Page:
11. David Price
Team: Rays
Position: P
Bats: R
Throws: R
One of the big reasons why Price went No. 1 overall in 2007 was the possibility of seeing him in a big-league rotation sooner rather than later. He hasn’t thrown a pro pitch yet, but scouts certainly see him as that kind of guy.
He’s got tremendous stuff, with a plus fastball, slider and above-average changeup, excellent command of his pitches and the kind of leadership on the mound that screams “future ace.” Price has great makeup and is extremely competitive. Add in the fact that this enticing package all comes in a left-hander and it’s no wonder he nearly hit the top 10.

12. Wade Davis
Team: Rays
Position: SP
Bats: R
Throws: R
The big right-hander has outstanding stuff combined with good command, consistency and outstanding poise. He can run his fastball up into the upper-90s and his hard curve is a plus pitch. His changeup and cutter have come a long way in the past year. Looking at his arsenal, size and delivery, one can easily see him as a future front-of-the-rotation pitcher.

13. Jacoby Ellsbury
Team: Pirates
Position: CF
Bats: L
Throws: L
Ellsbury made quick work of the Red Sox system since being taken in the first round of the 2005 draft, hitting .314 in the Minors with high on-base numbers and tremendous success on the basepaths. He’s an outstanding defensive center fielder as well and Red Sox Nation should enjoy him hitting atop the lineup and patrolling Fenway’s pastures for a long time to come.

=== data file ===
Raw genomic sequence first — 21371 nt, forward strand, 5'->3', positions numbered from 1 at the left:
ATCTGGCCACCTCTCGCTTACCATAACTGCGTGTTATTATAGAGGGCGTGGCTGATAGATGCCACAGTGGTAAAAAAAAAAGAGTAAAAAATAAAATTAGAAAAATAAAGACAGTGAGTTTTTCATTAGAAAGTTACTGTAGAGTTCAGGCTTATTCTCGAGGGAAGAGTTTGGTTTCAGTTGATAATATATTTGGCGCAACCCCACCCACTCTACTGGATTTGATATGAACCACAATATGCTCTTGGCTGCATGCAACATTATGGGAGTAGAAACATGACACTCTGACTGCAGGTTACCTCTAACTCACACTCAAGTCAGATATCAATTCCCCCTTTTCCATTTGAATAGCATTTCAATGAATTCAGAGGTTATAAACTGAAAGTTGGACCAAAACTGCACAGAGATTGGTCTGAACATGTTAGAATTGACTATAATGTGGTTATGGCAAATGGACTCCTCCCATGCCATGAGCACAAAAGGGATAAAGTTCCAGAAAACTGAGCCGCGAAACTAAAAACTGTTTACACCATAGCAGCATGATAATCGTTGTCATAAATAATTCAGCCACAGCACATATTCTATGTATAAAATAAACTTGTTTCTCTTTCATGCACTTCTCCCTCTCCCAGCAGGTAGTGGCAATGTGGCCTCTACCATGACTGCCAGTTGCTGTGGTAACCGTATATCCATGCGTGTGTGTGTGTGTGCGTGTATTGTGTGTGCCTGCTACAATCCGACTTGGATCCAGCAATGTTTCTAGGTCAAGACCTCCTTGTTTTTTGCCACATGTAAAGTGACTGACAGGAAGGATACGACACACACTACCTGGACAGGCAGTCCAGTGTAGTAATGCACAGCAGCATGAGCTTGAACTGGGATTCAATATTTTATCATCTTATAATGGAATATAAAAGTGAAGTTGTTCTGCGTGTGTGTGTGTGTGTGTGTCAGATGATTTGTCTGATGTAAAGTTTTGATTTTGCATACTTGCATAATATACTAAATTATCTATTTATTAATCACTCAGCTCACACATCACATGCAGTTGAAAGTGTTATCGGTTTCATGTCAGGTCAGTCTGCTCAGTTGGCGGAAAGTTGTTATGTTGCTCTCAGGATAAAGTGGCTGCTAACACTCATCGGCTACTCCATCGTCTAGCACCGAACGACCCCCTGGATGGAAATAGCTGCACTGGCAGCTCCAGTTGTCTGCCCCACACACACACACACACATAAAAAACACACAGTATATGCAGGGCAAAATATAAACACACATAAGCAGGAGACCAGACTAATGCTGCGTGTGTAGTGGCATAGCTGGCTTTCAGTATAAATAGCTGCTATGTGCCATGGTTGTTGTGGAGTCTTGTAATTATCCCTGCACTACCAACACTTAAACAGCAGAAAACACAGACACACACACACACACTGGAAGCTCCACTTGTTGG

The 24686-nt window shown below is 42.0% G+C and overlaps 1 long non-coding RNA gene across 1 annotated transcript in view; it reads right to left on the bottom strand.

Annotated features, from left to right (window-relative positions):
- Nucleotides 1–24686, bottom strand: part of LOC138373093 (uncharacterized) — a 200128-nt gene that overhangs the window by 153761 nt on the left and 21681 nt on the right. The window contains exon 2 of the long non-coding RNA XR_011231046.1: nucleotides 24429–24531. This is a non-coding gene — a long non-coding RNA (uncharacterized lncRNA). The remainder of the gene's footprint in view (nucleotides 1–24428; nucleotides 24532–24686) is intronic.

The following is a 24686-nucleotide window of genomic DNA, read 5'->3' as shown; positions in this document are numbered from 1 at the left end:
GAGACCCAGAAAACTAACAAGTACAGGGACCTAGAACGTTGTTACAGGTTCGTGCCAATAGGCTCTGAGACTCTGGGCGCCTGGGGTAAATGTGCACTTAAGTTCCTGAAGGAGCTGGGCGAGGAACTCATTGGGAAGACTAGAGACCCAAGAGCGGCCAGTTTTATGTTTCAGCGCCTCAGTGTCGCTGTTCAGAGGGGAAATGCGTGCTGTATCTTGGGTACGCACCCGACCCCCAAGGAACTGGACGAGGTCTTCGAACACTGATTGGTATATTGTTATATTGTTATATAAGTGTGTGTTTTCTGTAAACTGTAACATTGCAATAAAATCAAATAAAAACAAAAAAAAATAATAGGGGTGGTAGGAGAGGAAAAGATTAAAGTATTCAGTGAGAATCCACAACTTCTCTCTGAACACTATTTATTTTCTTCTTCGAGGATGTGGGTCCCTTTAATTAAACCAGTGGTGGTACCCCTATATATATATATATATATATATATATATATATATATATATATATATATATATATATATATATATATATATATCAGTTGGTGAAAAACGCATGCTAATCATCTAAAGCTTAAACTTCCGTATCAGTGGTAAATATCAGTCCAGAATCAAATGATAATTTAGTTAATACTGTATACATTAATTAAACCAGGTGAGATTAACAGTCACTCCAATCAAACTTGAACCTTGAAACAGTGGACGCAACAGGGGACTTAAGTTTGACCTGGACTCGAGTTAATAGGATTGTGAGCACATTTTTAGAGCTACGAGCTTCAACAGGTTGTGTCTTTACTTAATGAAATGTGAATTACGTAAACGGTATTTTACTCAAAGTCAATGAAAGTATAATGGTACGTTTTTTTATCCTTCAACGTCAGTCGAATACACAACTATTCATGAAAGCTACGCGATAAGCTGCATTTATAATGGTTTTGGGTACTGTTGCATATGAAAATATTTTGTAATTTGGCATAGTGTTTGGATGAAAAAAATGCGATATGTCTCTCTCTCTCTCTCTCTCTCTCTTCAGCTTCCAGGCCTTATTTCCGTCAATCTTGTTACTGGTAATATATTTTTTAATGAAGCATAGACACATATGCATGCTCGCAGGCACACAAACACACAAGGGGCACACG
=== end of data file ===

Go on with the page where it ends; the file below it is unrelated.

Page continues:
14. Rick Porcello
Team: Tigers
Position: P
Bats: R
Throws: R
Heading into the 2007 draft, there was a solid consensus that Porcello was the best high school arm in the draft. Some thought he was the best arm, period, in the entire class. That’s why he ranks this highly despite not having thrown a competitive professional pitch outside of instructs.
He’s the complete package, with a build scouts love, plus, plus stuff combined with a command not usually seen in prep stars. High school pitchers are often a risky endeavor — especially those who hail from the Northeast and thus haven’t pitched as much as those from warmer climes — but Porcello is about as safe a pick given those criteria as any. Look for him to climb the Tigers ladder quickly.

15. Travis Snider
Team: Jays